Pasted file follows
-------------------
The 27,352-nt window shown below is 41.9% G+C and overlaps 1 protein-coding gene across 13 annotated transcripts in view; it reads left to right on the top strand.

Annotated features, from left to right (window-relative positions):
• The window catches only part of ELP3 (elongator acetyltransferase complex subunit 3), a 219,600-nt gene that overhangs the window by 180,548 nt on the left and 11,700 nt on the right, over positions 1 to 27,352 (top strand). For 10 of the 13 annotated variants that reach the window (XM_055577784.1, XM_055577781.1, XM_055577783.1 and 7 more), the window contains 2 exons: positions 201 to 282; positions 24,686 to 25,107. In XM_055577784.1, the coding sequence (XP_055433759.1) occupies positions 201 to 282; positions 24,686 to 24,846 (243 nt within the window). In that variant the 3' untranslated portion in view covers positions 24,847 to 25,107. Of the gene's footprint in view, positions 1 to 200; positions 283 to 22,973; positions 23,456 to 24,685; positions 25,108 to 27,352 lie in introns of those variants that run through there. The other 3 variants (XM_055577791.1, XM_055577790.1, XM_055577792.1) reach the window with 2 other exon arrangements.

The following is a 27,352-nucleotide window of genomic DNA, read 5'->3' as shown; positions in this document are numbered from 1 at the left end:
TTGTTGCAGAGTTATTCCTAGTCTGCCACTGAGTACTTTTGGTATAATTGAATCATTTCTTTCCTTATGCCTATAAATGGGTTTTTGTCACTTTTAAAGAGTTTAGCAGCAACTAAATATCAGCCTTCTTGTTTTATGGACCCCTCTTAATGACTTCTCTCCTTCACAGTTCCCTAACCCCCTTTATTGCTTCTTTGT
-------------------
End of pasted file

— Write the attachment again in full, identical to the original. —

The 27,352-nt window shown below is 41.9% G+C and overlaps 1 protein-coding gene across 13 annotated transcripts in view; it reads left to right on the top strand.

Annotated features, from left to right (window-relative positions):
• The window catches only part of ELP3 (elongator acetyltransferase complex subunit 3), a 219,600-nt gene that overhangs the window by 180,548 nt on the left and 11,700 nt on the right, over positions 1 to 27,352 (top strand). For 10 of the 13 annotated variants that reach the window (XM_055577784.1, XM_055577781.1, XM_055577783.1 and 7 more), the window contains 2 exons: positions 201 to 282; positions 24,686 to 25,107. In XM_055577784.1, the coding sequence (XP_055433759.1) occupies positions 201 to 282; positions 24,686 to 24,846 (243 nt within the window). In that variant the 3' untranslated portion in view covers positions 24,847 to 25,107. Of the gene's footprint in view, positions 1 to 200; positions 283 to 22,973; positions 23,456 to 24,685; positions 25,108 to 27,352 lie in introns of those variants that run through there. The other 3 variants (XM_055577791.1, XM_055577790.1, XM_055577792.1) reach the window with 2 other exon arrangements.

The following is a 27,352-nucleotide window of genomic DNA, read 5'->3' as shown; positions in this document are numbered from 1 at the left end:
TTGTTGCAGAGTTATTCCTAGTCTGCCACTGAGTACTTTTGGTATAATTGAATCATTTCTTTCCTTATGCCTATAAATGGGTTTTTGTCACTTTTAAAGAGTTTAGCAGCAACTAAATATCAGCCTTCTTGTTTTATGGACCCCTCTTAATGACTTCTCTCCTTCACAGTTCCCTAACCCCCTTTATTGCTTCTTTGT